From having the educated in the locality assist the existing teachers to provide better incentives, several ground-level challenges need to be addressed. Experts believe it is in the same ground where the problem is breeding that the solution could bepicked up from. Involving community efficiently and empowering local youth to teach in government schools could be tentative solutions to addressing the problem of single teachers in schools, believe experts. Nagasimha G Rao, a child rights activist from Bengaluru who has been battling the cause of Right to Education (RTE), sees this from the perspective of a teacher. “When appointments are made, not all posts in rural areas are filled. This could be one of the primary reasons for posts to remain vacant,” he says.  He attributes the vacancies to a few persistent issues. “Some teachers when the postings are made realise that they can’t travel to remote areas. Some of them do not report to work at all due to this. In such places, guest teachers are appointed and the school is run,” he adds.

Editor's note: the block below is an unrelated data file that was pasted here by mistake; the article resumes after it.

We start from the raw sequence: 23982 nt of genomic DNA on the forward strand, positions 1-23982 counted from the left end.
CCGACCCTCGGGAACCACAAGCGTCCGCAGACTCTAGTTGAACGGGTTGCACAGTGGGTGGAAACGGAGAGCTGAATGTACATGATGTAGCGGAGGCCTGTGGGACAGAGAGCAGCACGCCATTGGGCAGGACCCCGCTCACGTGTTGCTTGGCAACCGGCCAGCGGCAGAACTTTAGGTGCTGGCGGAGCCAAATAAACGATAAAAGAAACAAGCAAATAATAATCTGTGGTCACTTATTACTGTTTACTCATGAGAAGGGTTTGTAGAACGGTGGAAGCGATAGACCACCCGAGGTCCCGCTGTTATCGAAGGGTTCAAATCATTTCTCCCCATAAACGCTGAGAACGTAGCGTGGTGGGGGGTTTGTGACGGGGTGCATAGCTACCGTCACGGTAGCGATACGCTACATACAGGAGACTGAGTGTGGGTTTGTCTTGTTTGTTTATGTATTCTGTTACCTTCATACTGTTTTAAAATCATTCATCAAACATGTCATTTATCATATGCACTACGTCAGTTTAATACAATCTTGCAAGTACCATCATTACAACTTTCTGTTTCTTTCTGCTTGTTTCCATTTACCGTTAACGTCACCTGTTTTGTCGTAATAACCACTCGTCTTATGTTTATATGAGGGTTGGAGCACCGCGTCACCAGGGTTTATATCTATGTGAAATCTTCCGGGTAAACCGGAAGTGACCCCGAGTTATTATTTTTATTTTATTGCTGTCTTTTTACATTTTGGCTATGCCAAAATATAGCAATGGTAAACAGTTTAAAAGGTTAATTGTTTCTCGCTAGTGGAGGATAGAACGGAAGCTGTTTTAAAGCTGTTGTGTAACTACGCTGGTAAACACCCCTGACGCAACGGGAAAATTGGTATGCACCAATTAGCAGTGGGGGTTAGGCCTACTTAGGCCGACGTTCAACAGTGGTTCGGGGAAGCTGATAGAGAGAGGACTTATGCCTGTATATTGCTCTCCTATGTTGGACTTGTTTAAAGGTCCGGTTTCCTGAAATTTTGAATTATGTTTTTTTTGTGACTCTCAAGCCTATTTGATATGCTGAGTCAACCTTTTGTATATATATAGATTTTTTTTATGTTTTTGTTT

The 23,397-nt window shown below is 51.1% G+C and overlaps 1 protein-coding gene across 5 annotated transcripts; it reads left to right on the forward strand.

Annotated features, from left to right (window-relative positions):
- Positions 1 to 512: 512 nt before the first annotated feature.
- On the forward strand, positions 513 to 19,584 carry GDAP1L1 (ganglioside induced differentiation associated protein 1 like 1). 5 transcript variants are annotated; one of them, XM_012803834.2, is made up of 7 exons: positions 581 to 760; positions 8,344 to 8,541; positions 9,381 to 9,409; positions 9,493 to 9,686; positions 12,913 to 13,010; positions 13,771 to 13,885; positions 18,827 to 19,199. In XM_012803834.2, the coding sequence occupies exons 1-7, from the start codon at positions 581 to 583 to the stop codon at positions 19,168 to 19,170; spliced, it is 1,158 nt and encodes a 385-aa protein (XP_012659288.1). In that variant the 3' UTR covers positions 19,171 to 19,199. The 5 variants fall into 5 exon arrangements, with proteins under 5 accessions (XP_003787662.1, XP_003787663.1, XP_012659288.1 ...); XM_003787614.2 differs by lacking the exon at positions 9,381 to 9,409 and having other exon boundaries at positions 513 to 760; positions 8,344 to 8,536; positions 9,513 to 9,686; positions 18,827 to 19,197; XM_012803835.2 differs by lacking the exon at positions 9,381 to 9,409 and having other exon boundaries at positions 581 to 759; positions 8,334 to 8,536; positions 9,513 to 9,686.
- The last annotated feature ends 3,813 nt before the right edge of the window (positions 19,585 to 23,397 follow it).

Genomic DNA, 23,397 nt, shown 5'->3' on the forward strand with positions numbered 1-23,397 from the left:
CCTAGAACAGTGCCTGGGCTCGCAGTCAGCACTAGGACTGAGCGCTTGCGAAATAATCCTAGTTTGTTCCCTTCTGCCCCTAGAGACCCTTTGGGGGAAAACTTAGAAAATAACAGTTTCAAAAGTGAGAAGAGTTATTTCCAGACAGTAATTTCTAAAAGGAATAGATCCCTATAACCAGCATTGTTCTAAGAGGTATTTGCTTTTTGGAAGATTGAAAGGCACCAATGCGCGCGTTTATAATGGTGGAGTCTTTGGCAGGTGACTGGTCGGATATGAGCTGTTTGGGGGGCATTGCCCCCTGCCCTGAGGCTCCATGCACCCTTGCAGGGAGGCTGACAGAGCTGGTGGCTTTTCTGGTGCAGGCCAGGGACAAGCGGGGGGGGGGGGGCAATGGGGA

In other places, the number of enrolments into schools itself is low. In such places, the government finds no need to appoint additional teachers, he says.

“As per the Right to Education norms, the pupil-teacher ratio (PTR) ought to be 30:1. When there are 20 students in a school, one teacher would suffice if one were to go by this norm,” he says adding that this, however, would only do injustice to children. “Even as the PTR is met in most schools the difference arises as a single teacher is expected to teach students from multiple classes simultaneously. She is not only teaching different age groups of students but also different subjects, which as per the RTE act ought to be taught by subject teachers. Locals who are well-read and youth from the same village can be empowered to teach. The School Development and Monitoring Committee (SDMC) has to identify them. If they are given good incentives and certificates, they will be motivated to come and teach these children.”